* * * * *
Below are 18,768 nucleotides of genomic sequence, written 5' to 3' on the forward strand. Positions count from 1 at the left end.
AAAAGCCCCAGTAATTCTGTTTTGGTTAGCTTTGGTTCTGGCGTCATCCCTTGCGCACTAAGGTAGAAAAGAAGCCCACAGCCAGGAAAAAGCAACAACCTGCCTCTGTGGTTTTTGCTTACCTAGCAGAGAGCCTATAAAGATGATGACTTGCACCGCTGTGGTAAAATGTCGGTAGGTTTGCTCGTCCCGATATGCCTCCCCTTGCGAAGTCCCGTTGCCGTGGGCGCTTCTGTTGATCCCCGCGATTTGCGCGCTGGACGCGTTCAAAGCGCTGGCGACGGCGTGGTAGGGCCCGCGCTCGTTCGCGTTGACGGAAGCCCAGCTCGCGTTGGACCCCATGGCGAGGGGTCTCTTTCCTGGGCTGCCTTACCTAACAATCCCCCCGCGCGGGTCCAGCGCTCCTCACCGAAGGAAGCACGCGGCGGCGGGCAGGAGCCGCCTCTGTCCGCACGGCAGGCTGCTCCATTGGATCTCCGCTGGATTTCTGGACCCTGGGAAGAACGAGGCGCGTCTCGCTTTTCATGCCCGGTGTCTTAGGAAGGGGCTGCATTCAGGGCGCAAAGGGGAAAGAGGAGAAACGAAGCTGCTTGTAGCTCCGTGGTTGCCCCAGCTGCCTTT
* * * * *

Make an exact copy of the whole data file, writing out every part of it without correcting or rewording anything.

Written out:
Below are 18,768 nucleotides of genomic sequence, written 5' to 3' on the forward strand. Positions count from 1 at the left end.
AAAAGCCCCAGTAATTCTGTTTTGGTTAGCTTTGGTTCTGGCGTCATCCCTTGCGCACTAAGGTAGAAAAGAAGCCCACAGCCAGGAAAAAGCAACAACCTGCCTCTGTGGTTTTTGCTTACCTAGCAGAGAGCCTATAAAGATGATGACTTGCACCGCTGTGGTAAAATGTCGGTAGGTTTGCTCGTCCCGATATGCCTCCCCTTGCGAAGTCCCGTTGCCGTGGGCGCTTCTGTTGATCCCCGCGATTTGCGCGCTGGACGCGTTCAAAGCGCTGGCGACGGCGTGGTAGGGCCCGCGCTCGTTCGCGTTGACGGAAGCCCAGCTCGCGTTGGACCCCATGGCGAGGGGTCTCTTTCCTGGGCTGCCTTACCTAACAATCCCCCCGCGCGGGTCCAGCGCTCCTCACCGAAGGAAGCACGCGGCGGCGGGCAGGAGCCGCCTCTGTCCGCACGGCAGGCTGCTCCATTGGATCTCCGCTGGATTTCTGGACCCTGGGAAGAACGAGGCGCGTCTCGCTTTTCATGCCCGGTGTCTTAGGAAGGGGCTGCATTCAGGGCGCAAAGGGGAAAGAGGAGAAACGAAGCTGCTTGTAGCTCCGTGGTTGCCCCAGCTGCCTTT